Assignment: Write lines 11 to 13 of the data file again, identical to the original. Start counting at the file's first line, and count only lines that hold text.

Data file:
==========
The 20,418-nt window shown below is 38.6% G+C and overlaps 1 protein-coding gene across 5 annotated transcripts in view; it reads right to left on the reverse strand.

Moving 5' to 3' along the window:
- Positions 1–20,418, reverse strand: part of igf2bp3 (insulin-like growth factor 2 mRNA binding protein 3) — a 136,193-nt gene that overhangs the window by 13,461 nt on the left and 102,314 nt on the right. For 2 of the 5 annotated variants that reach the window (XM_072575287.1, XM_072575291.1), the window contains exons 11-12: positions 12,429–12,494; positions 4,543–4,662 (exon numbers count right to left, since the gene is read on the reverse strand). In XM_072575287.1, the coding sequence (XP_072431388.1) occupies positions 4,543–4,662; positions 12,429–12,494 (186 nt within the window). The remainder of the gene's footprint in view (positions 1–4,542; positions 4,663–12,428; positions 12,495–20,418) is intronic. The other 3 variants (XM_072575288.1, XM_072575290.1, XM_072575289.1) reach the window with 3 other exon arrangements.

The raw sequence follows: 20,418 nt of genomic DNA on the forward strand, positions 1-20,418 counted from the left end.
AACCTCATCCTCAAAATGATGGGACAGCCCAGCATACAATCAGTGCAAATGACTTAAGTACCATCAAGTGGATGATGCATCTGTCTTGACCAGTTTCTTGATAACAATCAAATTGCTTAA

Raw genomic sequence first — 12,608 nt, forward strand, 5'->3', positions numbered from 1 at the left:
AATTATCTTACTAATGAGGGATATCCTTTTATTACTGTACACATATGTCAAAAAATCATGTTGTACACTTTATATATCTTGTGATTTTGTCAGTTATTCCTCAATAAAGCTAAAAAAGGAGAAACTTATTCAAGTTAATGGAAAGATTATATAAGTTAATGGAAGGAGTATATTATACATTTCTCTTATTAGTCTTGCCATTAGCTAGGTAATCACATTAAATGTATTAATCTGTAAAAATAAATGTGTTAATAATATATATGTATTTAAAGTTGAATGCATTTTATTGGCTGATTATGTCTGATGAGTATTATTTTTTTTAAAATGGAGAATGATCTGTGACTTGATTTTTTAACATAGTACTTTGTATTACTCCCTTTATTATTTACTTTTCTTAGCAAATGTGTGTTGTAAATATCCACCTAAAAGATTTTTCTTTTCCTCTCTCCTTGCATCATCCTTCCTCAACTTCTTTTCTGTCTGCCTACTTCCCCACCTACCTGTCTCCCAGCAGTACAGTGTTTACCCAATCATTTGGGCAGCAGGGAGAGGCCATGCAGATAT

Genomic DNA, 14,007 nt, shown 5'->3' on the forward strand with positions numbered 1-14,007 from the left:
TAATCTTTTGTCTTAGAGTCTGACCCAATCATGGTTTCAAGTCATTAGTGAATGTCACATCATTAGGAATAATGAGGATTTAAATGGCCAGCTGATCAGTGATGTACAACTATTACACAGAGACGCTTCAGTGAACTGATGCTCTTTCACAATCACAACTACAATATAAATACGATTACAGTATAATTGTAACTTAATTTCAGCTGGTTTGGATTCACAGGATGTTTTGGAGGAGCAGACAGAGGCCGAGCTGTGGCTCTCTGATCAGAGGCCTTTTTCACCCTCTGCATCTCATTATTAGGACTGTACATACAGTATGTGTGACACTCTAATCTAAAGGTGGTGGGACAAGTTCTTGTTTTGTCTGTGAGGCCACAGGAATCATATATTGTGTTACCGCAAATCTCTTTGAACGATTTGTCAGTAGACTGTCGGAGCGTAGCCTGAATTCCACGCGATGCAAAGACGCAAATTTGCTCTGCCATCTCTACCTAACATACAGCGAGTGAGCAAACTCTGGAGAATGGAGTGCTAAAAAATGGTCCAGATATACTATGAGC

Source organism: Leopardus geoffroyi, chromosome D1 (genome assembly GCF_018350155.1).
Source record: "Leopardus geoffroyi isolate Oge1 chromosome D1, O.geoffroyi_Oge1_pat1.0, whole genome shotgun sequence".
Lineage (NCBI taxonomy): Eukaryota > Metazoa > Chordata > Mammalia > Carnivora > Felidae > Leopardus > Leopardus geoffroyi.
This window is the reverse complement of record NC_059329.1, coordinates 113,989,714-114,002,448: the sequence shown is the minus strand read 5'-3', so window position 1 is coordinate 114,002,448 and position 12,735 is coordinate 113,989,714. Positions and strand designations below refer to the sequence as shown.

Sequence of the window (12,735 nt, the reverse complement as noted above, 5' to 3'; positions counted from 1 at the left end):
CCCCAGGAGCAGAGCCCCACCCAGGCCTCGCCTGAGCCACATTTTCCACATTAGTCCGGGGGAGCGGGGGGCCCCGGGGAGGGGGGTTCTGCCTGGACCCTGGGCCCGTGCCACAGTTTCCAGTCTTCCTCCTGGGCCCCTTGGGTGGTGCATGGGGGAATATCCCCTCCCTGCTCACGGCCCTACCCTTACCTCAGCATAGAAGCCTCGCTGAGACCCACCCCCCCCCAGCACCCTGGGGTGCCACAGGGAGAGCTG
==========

Source record: "Leopardus geoffroyi isolate Oge1 chromosome D1, O.geoffroyi_Oge1_pat1.0, whole genome shotgun sequence".
Lineage (NCBI taxonomy): Eukaryota > Metazoa > Chordata > Mammalia > Carnivora > Felidae > Leopardus > Leopardus geoffroyi.
This window is the reverse complement of record NC_059329.1, coordinates 113,989,714-114,002,448: the sequence shown is the minus strand read 5'-3', so window position 1 is coordinate 114,002,448 and position 12,735 is coordinate 113,989,714. Positions and strand designations below refer to the sequence as shown.